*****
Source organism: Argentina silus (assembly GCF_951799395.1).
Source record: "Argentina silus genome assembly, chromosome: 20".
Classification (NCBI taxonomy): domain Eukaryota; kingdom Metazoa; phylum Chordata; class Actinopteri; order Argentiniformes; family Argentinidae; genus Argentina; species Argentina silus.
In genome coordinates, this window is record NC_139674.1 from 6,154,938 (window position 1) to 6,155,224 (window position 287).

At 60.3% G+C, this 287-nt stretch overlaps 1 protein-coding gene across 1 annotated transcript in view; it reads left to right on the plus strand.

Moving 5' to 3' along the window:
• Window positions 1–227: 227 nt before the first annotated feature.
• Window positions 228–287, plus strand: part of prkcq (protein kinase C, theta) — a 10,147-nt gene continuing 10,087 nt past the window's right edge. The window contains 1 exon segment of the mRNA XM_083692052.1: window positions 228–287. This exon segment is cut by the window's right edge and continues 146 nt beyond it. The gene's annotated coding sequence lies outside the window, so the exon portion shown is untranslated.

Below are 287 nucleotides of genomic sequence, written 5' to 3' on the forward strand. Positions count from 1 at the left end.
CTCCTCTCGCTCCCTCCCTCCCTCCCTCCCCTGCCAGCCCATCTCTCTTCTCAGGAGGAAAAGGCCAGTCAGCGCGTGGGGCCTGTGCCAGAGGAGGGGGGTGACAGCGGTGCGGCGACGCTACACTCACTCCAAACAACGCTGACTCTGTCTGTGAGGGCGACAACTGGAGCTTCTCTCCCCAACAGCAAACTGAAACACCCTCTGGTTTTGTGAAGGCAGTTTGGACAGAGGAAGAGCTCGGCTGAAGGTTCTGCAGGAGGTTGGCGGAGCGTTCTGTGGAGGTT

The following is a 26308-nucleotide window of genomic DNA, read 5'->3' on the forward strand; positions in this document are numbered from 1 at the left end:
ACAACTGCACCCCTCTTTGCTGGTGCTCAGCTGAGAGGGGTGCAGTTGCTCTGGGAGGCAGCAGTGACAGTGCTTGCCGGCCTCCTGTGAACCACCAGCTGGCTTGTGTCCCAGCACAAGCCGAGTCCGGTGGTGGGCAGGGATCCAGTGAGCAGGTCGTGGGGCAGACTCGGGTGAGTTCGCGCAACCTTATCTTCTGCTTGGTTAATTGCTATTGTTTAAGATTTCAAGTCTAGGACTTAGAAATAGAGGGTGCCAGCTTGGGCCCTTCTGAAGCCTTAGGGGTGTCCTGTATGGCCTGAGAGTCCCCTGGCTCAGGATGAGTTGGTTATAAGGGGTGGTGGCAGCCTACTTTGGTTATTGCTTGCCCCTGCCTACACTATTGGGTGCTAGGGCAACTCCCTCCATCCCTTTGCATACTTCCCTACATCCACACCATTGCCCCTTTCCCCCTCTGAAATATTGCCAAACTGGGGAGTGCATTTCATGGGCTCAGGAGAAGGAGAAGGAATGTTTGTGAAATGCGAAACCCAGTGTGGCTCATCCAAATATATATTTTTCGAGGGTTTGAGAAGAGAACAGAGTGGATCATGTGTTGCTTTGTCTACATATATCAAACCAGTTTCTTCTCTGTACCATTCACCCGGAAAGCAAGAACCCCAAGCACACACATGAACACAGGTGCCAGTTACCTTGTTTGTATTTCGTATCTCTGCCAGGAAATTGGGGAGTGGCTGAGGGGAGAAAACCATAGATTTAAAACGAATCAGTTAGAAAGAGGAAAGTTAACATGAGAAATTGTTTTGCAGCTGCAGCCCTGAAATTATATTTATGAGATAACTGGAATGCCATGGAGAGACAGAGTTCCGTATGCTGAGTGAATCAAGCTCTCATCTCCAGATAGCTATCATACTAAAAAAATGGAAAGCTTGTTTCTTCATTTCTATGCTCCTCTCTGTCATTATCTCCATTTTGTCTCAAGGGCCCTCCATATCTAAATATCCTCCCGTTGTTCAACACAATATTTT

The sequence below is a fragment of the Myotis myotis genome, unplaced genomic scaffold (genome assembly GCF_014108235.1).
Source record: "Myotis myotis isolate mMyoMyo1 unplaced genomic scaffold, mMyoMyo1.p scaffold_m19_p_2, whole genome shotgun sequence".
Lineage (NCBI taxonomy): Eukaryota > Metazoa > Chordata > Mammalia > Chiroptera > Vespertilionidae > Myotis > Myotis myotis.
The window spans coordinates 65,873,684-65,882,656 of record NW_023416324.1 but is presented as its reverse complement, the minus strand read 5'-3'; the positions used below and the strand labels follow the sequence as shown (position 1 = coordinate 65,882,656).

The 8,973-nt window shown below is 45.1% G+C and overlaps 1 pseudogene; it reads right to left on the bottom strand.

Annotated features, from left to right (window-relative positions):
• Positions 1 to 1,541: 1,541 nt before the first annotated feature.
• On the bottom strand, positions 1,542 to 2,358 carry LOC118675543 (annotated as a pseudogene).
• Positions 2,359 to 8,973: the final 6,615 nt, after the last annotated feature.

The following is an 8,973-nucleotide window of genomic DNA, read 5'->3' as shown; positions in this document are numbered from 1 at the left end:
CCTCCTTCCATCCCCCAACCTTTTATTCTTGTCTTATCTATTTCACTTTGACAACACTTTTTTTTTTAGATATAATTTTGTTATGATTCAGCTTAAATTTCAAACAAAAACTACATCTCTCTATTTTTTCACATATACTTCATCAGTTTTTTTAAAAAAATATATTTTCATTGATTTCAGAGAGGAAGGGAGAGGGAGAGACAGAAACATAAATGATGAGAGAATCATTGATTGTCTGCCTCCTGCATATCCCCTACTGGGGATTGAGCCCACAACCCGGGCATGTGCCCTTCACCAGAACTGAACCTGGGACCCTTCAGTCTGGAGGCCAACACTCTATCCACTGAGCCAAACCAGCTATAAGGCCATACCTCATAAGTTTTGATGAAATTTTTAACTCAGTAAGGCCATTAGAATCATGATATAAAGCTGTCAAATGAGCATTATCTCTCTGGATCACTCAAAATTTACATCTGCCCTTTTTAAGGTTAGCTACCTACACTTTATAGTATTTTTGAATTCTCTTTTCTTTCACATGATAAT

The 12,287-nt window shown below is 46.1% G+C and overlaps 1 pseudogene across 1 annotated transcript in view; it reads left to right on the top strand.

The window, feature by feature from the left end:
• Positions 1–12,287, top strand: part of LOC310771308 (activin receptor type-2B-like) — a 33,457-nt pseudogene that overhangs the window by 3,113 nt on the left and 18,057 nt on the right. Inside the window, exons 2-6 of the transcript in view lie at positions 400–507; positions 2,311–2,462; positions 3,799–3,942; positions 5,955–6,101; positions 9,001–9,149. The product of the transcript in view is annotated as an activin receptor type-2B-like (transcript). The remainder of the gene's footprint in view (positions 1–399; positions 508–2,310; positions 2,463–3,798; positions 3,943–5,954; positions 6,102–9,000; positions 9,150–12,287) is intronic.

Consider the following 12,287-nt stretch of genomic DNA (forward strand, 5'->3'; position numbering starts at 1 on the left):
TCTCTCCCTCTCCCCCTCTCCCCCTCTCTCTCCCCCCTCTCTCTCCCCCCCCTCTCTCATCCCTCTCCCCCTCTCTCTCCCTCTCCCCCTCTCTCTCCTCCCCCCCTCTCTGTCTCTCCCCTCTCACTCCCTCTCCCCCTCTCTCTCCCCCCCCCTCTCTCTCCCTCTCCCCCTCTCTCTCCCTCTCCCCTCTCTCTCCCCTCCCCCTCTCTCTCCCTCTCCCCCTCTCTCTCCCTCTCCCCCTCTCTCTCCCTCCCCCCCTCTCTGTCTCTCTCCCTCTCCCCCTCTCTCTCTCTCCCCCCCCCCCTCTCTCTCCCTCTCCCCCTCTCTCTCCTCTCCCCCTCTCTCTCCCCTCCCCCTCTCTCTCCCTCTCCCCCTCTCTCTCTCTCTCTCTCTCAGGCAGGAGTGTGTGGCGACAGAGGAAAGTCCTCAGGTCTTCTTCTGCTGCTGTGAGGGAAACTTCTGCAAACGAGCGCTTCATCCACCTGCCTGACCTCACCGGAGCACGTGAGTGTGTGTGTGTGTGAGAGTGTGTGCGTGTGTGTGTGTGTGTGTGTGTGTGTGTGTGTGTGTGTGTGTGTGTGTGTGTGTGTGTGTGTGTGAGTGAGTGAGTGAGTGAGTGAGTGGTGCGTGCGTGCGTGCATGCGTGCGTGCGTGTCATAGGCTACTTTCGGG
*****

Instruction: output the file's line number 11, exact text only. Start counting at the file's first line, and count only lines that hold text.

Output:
The following is a 26308-nucleotide window of genomic DNA, read 5'->3' on the forward strand; positions in this document are numbered from 1 at the left end: